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E&BSS: Corruption and management practices. Firm-level evidence - Daphne Athanasouli (UCL SSEES)

We argue that corruption can decrease aggregate productivity by deteriorating firm management practices.  More...

Starts: Mar 18, 2014 5:00:00 PM

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E&BSS: The urban-rural divide in educational outcome: Evidence from Russia - Chiara Amini (London Metropolitan University, UK)

This paper analyses the differences in educational achievement between urban and rural Russian secondary school students using data from the Program for International Student Assessment (PISA) surveys. More...

Starts: Feb 11, 2014 5:30:00 PM

E&BSS: Foreign-owned banks and dependent financialization in Eastern Europe - Daniela Gabor (Bristol Business School, UK)

Publication date: Jan 28, 2014 3:32:16 PM

Start: Mar 4, 2014 5:00:00 PM
End: Mar 4, 2014 6:30:00 PM

Location: Room 347, 16 Taviton Street, UCL, London, WC1H 0BW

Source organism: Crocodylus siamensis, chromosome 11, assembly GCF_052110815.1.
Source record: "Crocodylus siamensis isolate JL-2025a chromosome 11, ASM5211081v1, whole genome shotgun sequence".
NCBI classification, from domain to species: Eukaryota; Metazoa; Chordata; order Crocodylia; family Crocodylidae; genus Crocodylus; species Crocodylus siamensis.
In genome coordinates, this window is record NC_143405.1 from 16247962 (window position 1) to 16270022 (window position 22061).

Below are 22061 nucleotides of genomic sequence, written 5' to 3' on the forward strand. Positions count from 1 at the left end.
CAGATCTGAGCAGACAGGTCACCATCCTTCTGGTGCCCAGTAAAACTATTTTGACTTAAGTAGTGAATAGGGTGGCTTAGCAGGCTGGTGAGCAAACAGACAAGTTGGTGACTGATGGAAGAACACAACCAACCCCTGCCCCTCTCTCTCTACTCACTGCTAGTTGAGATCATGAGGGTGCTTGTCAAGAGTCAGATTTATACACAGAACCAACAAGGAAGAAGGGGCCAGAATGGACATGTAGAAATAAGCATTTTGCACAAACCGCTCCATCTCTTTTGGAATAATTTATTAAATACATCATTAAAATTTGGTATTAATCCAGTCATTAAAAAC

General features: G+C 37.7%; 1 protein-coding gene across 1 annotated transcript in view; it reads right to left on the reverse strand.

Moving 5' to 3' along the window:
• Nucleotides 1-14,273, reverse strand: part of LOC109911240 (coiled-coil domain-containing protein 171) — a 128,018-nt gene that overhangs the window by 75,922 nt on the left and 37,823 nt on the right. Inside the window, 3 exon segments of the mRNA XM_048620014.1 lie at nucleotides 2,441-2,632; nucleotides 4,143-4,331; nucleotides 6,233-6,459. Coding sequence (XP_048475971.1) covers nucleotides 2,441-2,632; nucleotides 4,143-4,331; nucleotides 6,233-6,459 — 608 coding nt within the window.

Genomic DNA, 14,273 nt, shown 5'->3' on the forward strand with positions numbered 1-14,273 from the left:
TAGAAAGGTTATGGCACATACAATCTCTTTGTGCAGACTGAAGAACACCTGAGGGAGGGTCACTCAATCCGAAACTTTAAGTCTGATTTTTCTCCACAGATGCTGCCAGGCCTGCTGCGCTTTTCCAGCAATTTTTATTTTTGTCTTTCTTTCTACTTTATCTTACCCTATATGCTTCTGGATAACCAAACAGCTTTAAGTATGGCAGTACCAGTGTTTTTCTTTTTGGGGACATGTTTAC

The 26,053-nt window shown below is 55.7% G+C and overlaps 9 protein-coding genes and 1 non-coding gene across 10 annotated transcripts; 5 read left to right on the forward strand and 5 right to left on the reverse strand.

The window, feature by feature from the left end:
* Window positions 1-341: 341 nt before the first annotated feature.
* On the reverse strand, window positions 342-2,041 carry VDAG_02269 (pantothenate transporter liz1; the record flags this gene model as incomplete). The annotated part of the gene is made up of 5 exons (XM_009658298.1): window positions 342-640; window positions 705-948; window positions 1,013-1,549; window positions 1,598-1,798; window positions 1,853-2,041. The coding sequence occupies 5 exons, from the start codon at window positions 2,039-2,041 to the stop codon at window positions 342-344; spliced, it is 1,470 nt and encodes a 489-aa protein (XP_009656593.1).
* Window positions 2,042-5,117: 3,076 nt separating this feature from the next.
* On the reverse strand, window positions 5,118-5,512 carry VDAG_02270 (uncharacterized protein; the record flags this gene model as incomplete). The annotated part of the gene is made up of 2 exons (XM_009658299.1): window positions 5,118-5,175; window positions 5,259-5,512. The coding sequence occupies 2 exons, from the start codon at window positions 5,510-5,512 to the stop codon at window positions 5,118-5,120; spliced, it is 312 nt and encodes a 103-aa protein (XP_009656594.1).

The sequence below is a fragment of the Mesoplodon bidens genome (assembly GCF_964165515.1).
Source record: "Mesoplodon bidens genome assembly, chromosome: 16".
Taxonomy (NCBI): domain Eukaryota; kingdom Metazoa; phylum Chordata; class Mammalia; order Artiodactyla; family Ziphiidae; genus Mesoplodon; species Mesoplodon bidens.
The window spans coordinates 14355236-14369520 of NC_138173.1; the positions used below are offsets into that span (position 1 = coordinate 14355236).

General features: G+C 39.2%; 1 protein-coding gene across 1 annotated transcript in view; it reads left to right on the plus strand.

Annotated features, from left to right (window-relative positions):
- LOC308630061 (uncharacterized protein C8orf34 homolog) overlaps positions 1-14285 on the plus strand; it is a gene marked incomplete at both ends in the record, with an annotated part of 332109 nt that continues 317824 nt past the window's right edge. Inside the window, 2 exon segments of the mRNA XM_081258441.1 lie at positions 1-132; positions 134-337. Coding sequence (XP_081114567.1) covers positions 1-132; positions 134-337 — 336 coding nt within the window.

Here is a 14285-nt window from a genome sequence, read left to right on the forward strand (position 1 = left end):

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Daniela Gabor is Associate Professor at Bristol Business School.


This paper argues that financialization is not a phenomenon exclusively associated with highly complex financial markets. It also affects countries with 'shallow' financial markets but with a significant presence of transnational financial actors that become a powerful economic and political force. This dependent financialization is characterised by new modes of profit generation for transnational banks, interconnectedness and fragility as the main mechanisms of incorporation in global financial structures. Trading-based, shadow-banking funded bank activities connect and financialize local currency, money and asset markets, both quantitatively (rapid growth, increasingly liquid) and qualitatively (structural changes in demand/supply conditions). In Eastern Europe, recent attempts to impose (informal) capital controls and segment banks' internal capital markets, as in the Vienna Initiatives, should be viewed as attempts to re-embed domestic financial systems.


Daniela Gabor is Associate Professor at Bristol Business School. Her research is concentrated in three related areas. First, she is interested in shadow banking activities, in particular collateral intermediation, and the implications for central banking, sovereign bond markets and regulatory activity. Second, her research develops the theme of transnational banks' involvement in policy deliberations around capital controls and crisis management in both global settings and in emerging markets. Finally, she researches the IMF's conditionality and advice on capital controls. Her recent publications include papers in Review of Political Economy, Journal of Development Studies, Comparative Economic Studies and others.

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